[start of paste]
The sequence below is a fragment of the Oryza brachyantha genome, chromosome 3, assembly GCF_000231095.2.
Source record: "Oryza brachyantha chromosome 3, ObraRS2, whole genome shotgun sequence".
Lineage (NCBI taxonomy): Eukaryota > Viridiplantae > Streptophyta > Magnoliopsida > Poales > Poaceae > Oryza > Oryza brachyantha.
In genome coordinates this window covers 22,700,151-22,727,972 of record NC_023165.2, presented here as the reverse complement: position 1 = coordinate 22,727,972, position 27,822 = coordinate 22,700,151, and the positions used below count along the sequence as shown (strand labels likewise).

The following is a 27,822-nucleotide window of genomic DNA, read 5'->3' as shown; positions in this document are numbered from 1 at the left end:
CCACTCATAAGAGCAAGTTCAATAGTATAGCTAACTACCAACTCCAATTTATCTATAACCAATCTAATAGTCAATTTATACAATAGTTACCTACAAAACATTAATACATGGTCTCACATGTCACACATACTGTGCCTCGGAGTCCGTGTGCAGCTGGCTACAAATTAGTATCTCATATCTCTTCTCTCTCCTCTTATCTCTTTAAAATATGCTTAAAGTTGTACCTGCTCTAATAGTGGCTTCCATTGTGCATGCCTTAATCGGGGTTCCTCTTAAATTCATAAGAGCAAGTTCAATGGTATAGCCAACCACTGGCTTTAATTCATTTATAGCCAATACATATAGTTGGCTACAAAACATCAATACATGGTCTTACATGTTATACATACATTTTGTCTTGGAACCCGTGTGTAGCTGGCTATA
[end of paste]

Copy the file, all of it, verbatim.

The sequence below is a fragment of the Oryza brachyantha genome, chromosome 3, assembly GCF_000231095.2.
Source record: "Oryza brachyantha chromosome 3, ObraRS2, whole genome shotgun sequence".
Lineage (NCBI taxonomy): Eukaryota > Viridiplantae > Streptophyta > Magnoliopsida > Poales > Poaceae > Oryza > Oryza brachyantha.
In genome coordinates this window covers 22,700,151-22,727,972 of record NC_023165.2, presented here as the reverse complement: position 1 = coordinate 22,727,972, position 27,822 = coordinate 22,700,151, and the positions used below count along the sequence as shown (strand labels likewise).

The following is a 27,822-nucleotide window of genomic DNA, read 5'->3' as shown; positions in this document are numbered from 1 at the left end:
CCACTCATAAGAGCAAGTTCAATAGTATAGCTAACTACCAACTCCAATTTATCTATAACCAATCTAATAGTCAATTTATACAATAGTTACCTACAAAACATTAATACATGGTCTCACATGTCACACATACTGTGCCTCGGAGTCCGTGTGCAGCTGGCTACAAATTAGTATCTCATATCTCTTCTCTCTCCTCTTATCTCTTTAAAATATGCTTAAAGTTGTACCTGCTCTAATAGTGGCTTCCATTGTGCATGCCTTAATCGGGGTTCCTCTTAAATTCATAAGAGCAAGTTCAATGGTATAGCCAACCACTGGCTTTAATTCATTTATAGCCAATACATATAGTTGGCTACAAAACATCAATACATGGTCTTACATGTTATACATACATTTTGTCTTGGAACCCGTGTGTAGCTGGCTATA